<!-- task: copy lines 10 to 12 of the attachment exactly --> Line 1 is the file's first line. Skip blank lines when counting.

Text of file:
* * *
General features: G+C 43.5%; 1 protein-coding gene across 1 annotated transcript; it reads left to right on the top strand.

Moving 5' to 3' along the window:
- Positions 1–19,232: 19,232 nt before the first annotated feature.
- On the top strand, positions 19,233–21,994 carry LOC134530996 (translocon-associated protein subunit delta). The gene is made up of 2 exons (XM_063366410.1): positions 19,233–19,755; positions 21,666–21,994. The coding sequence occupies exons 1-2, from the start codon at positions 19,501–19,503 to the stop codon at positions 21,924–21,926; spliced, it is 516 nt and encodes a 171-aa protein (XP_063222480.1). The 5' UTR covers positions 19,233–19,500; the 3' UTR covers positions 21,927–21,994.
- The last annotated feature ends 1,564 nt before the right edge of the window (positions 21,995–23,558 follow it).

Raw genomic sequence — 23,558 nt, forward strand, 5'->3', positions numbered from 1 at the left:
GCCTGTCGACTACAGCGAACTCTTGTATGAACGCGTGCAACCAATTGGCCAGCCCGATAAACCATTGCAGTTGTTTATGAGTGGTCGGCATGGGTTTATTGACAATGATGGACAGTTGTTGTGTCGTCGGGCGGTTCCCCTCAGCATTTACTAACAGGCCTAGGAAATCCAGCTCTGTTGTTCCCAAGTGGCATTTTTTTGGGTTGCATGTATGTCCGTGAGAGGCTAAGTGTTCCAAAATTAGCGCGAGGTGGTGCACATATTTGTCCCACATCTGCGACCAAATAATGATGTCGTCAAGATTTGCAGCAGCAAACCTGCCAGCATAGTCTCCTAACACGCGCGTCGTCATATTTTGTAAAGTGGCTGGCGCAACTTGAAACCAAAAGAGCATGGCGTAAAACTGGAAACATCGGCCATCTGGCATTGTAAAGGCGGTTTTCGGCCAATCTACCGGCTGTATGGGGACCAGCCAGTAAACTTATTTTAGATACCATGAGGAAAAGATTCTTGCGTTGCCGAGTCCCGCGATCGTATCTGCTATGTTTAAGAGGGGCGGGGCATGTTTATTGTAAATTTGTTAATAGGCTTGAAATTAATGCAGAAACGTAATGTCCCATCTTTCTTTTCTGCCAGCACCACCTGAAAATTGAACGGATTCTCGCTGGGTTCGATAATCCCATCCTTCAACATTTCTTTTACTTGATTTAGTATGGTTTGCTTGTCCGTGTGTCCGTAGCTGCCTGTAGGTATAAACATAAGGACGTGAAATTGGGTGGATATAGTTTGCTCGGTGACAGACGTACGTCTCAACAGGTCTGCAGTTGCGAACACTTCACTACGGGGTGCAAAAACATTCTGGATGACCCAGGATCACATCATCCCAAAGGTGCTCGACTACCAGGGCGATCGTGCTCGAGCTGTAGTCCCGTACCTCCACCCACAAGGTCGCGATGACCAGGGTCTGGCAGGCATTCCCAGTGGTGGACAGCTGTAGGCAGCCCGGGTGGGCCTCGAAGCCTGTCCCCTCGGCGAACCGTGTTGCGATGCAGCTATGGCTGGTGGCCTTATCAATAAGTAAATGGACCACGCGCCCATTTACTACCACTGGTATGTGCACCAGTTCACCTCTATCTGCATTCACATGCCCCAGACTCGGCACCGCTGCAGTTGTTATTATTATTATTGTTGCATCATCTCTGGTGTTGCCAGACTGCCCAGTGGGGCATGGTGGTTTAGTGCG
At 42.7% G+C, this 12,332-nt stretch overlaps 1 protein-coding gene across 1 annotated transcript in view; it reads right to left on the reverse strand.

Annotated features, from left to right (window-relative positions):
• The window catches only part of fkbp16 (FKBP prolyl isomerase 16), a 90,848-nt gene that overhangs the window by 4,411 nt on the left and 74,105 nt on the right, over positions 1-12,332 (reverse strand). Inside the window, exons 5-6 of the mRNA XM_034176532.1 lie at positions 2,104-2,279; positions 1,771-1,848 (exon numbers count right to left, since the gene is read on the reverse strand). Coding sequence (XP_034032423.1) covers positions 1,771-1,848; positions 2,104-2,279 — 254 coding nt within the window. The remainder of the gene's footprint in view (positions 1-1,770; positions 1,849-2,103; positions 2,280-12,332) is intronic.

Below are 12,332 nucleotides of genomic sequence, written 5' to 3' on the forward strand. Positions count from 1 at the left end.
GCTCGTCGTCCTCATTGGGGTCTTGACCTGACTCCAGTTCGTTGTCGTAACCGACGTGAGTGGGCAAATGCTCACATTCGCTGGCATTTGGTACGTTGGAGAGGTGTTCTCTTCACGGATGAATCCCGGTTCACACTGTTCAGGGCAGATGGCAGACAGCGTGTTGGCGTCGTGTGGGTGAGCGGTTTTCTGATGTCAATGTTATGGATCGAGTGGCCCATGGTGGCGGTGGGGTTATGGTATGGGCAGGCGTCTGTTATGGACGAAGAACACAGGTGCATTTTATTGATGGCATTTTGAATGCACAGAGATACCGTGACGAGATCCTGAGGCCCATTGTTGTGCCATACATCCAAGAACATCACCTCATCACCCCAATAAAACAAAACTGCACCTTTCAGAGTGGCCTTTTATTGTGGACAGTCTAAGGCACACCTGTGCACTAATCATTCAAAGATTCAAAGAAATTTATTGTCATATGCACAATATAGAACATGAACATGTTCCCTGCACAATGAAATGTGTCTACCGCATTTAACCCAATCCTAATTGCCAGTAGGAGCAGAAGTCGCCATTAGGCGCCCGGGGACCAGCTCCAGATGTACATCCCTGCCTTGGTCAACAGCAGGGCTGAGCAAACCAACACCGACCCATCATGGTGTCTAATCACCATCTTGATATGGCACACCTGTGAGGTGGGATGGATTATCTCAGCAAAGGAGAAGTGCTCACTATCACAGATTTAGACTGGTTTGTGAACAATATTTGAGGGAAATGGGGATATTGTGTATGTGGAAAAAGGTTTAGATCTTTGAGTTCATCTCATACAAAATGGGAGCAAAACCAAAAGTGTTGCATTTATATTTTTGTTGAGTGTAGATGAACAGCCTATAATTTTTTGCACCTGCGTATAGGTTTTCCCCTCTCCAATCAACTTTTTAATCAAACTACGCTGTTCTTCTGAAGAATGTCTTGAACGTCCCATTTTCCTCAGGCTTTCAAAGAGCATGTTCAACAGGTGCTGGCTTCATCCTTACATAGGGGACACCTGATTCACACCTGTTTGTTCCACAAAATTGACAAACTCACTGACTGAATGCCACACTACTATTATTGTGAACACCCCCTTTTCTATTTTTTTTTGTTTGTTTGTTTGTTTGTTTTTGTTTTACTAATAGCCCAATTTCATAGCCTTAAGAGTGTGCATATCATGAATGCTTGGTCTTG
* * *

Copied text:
• The window catches only part of fkbp16 (FKBP prolyl isomerase 16), a 90,848-nt gene that overhangs the window by 4,411 nt on the left and 74,105 nt on the right, over positions 1-12,332 (reverse strand). Inside the window, exons 5-6 of the mRNA XM_034176532.1 lie at positions 2,104-2,279; positions 1,771-1,848 (exon numbers count right to left, since the gene is read on the reverse strand). Coding sequence (XP_034032423.1) covers positions 1,771-1,848; positions 2,104-2,279 — 254 coding nt within the window. The remainder of the gene's footprint in view (positions 1-1,770; positions 1,849-2,103; positions 2,280-12,332) is intronic.

Below are 12,332 nucleotides of genomic sequence, written 5' to 3' on the forward strand. Positions count from 1 at the left end.
GCTCGTCGTCCTCATTGGGGTCTTGACCTGACTCCAGTTCGTTGTCGTAACCGACGTGAGTGGGCAAATGCTCACATTCGCTGGCATTTGGTACGTTGGAGAGGTGTTCTCTTCACGGATGAATCCCGGTTCACACTGTTCAGGGCAGATGGCAGACAGCGTGTTGGCGTCGTGTGGGTGAGCGGTTTTCTGATGTCAATGTTATGGATCGAGTGGCCCATGGTGGCGGTGGGGTTATGGTATGGGCAGGCGTCTGTTATGGACGAAGAACACAGGTGCATTTTATTGATGGCATTTTGAATGCACAGAGATACCGTGACGAGATCCTGAGGCCCATTGTTGTGCCATACATCCAAGAACATCACCTCATCACCCCAATAAAACAAAACTGCACCTTTCAGAGTGGCCTTTTATTGTGGACAGTCTAAGGCACACCTGTGCACTAATCATTCAAAGATTCAAAGAAATTTATTGTCATATGCACAATATAGAACATGAACATGTTCCCTGCACAATGAAATGTGTCTACCGCATTTAACCCAATCCTAATTGCCAGTAGGAGCAGAAGTCGCCATTAGGCGCCCGGGGACCAGCTCCAGATGTACATCCCTGCCTTGGTCAACAGCAGGGCTGAGCAAACCAACACCGACCCATCATGGTGTCTAATCACCATCTTGATATGGCACACCTGTGAGGTGGGATGGATTATCTCAGCAAAGGAGAAGTGCTCACTATCACAGATTTAGACTGGTTTGTGAACAATATTTGAGGGAAATGGGGATATTGTGTATGTGGAAAAAGGTTTAGATCTTTGAGTTCATCTCATACAAAATGGGAGCAAAACCAAAAGTGTTGCATTTATATTTTTGTTGAGTGTAGATGAACAGCCTATAATTTTTTGCACCTGCGTATAGGTTTTCCCCTCTCCAATCAACTTTTTAATCAAACTACGCTGTTCTTCTGAAGAATGTCTTGAACGTCCCATTTTCCTCAGGCTTTCAAAGAGCATGTTCAACAGGTGCTGGCTTCATCCTTACATAGGGGACACCTGATTCACACCTGTTTGTTCCACAAAATTGACAAACTCACTGACTGAATGCCACACTACTATTATTGTGAACACCCCCTTTTCTATTTTTTTTTGTTTGTTTGTTTGTTTGTTTTTGTTTTACTAATAGCCCAATTTCATAGCCTTAAGAGTGTGCATATCATGAATGCTTGGTCTTG